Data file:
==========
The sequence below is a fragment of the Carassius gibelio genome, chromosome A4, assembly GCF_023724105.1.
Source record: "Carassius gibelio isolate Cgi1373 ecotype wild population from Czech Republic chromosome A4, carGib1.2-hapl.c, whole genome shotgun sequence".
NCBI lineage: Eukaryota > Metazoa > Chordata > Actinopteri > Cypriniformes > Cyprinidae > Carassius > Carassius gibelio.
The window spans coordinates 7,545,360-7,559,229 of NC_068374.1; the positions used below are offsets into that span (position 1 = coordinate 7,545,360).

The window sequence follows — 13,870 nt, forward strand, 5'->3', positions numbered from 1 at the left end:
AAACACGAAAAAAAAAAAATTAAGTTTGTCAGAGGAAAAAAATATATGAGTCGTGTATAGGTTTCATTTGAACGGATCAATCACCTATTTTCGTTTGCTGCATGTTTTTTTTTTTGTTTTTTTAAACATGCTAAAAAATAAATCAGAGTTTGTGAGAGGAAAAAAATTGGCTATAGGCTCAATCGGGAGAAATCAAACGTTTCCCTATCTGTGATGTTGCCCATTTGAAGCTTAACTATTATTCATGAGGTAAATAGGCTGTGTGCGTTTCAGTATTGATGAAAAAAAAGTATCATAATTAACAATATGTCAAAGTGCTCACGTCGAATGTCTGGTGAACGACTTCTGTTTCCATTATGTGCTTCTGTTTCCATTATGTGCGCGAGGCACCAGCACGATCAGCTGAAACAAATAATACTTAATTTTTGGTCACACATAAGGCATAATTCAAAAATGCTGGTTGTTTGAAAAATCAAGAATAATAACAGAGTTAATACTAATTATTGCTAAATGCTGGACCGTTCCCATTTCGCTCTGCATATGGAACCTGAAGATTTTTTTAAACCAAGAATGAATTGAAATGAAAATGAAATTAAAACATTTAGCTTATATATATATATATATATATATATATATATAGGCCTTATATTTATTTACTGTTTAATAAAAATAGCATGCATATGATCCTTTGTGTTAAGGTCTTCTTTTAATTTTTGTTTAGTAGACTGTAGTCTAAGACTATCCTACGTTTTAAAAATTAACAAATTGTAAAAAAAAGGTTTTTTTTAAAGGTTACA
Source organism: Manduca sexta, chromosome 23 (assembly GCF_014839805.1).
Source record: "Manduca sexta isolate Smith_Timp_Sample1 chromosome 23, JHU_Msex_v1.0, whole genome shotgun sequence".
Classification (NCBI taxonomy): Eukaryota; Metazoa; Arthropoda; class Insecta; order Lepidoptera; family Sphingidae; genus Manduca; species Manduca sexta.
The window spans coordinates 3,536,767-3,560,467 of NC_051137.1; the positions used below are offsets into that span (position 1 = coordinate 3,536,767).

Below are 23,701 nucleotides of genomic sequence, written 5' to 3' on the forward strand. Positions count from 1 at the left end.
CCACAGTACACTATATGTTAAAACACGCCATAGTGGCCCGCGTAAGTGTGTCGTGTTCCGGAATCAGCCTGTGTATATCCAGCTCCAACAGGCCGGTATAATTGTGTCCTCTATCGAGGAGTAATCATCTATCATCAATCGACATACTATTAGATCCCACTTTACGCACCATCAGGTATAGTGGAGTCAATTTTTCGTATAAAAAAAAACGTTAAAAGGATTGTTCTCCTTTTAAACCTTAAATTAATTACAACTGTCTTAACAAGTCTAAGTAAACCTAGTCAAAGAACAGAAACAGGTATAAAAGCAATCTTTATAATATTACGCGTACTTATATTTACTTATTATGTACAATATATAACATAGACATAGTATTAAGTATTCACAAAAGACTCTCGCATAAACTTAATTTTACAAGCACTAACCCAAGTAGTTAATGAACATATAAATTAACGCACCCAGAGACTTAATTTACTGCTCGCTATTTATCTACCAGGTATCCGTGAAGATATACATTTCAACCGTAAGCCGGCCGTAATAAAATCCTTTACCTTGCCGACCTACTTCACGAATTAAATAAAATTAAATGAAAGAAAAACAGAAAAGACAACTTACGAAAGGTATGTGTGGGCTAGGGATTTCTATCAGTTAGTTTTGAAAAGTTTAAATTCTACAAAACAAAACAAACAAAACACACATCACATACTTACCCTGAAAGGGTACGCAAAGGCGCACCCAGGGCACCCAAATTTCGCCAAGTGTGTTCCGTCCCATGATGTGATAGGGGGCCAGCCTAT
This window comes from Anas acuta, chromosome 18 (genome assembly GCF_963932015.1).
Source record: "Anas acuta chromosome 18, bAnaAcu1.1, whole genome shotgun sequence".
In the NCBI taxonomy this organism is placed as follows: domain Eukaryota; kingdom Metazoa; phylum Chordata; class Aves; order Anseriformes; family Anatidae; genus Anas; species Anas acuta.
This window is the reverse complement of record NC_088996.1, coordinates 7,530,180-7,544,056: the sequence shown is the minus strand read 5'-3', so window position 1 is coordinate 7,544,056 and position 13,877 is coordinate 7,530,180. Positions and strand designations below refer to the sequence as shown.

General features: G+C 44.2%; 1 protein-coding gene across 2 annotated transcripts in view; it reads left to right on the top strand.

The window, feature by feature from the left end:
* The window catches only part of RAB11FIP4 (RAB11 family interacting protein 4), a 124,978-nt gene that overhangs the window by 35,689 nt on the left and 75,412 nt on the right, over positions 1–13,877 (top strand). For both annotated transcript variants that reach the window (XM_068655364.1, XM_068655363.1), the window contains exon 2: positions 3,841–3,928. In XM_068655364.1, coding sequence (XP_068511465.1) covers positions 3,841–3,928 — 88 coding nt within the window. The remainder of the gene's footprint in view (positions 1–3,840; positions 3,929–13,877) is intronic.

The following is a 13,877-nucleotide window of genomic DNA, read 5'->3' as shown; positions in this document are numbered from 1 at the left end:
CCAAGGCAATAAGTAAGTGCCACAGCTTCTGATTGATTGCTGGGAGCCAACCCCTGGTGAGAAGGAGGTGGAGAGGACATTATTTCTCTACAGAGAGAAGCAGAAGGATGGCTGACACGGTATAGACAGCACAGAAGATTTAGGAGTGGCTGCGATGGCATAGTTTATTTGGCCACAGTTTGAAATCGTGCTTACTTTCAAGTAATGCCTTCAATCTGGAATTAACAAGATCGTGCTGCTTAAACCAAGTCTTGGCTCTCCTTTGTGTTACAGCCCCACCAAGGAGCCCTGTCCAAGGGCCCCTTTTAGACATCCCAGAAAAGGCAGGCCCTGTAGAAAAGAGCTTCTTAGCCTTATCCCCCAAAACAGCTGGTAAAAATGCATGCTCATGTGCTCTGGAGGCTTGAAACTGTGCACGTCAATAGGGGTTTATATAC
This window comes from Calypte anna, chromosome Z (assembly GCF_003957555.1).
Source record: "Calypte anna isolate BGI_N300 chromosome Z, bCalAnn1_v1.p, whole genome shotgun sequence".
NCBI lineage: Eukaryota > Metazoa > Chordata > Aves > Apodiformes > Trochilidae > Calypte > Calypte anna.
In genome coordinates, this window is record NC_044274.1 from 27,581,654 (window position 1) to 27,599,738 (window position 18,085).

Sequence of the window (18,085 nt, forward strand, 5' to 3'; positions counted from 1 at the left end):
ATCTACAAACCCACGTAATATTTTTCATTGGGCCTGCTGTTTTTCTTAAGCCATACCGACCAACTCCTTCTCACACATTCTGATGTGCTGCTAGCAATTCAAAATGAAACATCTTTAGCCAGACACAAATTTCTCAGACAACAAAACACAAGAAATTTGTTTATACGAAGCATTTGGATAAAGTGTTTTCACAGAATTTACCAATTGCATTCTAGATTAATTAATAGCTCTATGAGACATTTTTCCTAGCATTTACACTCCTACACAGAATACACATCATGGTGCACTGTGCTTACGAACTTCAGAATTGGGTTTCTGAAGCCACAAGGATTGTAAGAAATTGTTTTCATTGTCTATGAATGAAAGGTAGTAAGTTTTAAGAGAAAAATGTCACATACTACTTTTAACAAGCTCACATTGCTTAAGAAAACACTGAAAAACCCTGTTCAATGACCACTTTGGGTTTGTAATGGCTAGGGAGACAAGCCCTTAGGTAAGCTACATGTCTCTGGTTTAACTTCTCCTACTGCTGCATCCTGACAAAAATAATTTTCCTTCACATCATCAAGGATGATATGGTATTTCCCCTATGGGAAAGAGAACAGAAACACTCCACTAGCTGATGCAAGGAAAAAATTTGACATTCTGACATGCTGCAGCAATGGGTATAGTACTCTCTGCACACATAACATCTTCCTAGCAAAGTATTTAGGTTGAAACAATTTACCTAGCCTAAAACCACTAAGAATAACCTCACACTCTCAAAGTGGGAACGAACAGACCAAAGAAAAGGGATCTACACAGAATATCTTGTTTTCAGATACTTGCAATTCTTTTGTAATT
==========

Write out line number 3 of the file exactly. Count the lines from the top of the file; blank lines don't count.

NCBI lineage: Eukaryota > Metazoa > Chordata > Actinopteri > Cypriniformes > Cyprinidae > Carassius > Carassius gibelio.